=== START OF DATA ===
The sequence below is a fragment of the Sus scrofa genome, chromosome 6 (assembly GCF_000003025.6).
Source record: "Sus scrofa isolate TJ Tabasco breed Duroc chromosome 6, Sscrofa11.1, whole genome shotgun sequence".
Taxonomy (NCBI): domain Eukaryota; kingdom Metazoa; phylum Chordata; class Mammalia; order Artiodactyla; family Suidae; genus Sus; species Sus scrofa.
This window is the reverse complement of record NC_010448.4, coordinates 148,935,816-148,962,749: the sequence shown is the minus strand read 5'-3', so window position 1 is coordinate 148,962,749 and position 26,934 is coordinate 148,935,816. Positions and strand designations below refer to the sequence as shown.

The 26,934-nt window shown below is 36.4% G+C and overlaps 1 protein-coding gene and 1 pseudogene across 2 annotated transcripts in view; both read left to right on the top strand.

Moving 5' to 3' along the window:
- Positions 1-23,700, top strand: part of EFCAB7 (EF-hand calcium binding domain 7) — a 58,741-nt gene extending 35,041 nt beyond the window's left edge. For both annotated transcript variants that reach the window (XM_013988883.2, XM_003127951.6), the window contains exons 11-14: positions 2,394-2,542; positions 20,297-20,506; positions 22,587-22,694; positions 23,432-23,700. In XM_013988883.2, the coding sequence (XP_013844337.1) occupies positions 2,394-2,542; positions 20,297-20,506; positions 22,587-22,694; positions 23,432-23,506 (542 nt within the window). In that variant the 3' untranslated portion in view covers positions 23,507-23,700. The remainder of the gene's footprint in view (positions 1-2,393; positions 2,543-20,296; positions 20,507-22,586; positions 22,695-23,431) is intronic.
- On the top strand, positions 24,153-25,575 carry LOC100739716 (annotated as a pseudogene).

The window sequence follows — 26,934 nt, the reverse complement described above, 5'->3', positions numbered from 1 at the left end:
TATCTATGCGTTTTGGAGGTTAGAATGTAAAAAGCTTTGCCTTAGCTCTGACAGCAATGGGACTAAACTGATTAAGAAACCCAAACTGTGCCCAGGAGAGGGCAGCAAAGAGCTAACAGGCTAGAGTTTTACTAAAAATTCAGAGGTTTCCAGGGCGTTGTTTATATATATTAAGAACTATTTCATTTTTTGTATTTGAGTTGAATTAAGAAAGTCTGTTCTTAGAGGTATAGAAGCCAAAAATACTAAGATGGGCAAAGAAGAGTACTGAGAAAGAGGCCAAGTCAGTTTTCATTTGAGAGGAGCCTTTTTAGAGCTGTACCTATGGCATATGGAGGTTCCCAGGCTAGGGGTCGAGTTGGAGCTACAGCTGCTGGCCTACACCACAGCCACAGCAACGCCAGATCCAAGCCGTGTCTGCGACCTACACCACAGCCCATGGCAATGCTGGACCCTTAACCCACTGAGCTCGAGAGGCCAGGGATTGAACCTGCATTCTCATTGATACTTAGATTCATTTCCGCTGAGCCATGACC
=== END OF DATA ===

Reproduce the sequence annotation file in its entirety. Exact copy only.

The sequence below is a fragment of the Sus scrofa genome, chromosome 6 (assembly GCF_000003025.6).
Source record: "Sus scrofa isolate TJ Tabasco breed Duroc chromosome 6, Sscrofa11.1, whole genome shotgun sequence".
Taxonomy (NCBI): domain Eukaryota; kingdom Metazoa; phylum Chordata; class Mammalia; order Artiodactyla; family Suidae; genus Sus; species Sus scrofa.
This window is the reverse complement of record NC_010448.4, coordinates 148,935,816-148,962,749: the sequence shown is the minus strand read 5'-3', so window position 1 is coordinate 148,962,749 and position 26,934 is coordinate 148,935,816. Positions and strand designations below refer to the sequence as shown.

The 26,934-nt window shown below is 36.4% G+C and overlaps 1 protein-coding gene and 1 pseudogene across 2 annotated transcripts in view; both read left to right on the top strand.

Moving 5' to 3' along the window:
- Positions 1-23,700, top strand: part of EFCAB7 (EF-hand calcium binding domain 7) — a 58,741-nt gene extending 35,041 nt beyond the window's left edge. For both annotated transcript variants that reach the window (XM_013988883.2, XM_003127951.6), the window contains exons 11-14: positions 2,394-2,542; positions 20,297-20,506; positions 22,587-22,694; positions 23,432-23,700. In XM_013988883.2, the coding sequence (XP_013844337.1) occupies positions 2,394-2,542; positions 20,297-20,506; positions 22,587-22,694; positions 23,432-23,506 (542 nt within the window). In that variant the 3' untranslated portion in view covers positions 23,507-23,700. The remainder of the gene's footprint in view (positions 1-2,393; positions 2,543-20,296; positions 20,507-22,586; positions 22,695-23,431) is intronic.
- On the top strand, positions 24,153-25,575 carry LOC100739716 (annotated as a pseudogene).

The window sequence follows — 26,934 nt, the reverse complement described above, 5'->3', positions numbered from 1 at the left end:
TATCTATGCGTTTTGGAGGTTAGAATGTAAAAAGCTTTGCCTTAGCTCTGACAGCAATGGGACTAAACTGATTAAGAAACCCAAACTGTGCCCAGGAGAGGGCAGCAAAGAGCTAACAGGCTAGAGTTTTACTAAAAATTCAGAGGTTTCCAGGGCGTTGTTTATATATATTAAGAACTATTTCATTTTTTGTATTTGAGTTGAATTAAGAAAGTCTGTTCTTAGAGGTATAGAAGCCAAAAATACTAAGATGGGCAAAGAAGAGTACTGAGAAAGAGGCCAAGTCAGTTTTCATTTGAGAGGAGCCTTTTTAGAGCTGTACCTATGGCATATGGAGGTTCCCAGGCTAGGGGTCGAGTTGGAGCTACAGCTGCTGGCCTACACCACAGCCACAGCAACGCCAGATCCAAGCCGTGTCTGCGACCTACACCACAGCCCATGGCAATGCTGGACCCTTAACCCACTGAGCTCGAGAGGCCAGGGATTGAACCTGCATTCTCATTGATACTTAGATTCATTTCCGCTGAGCCATGACC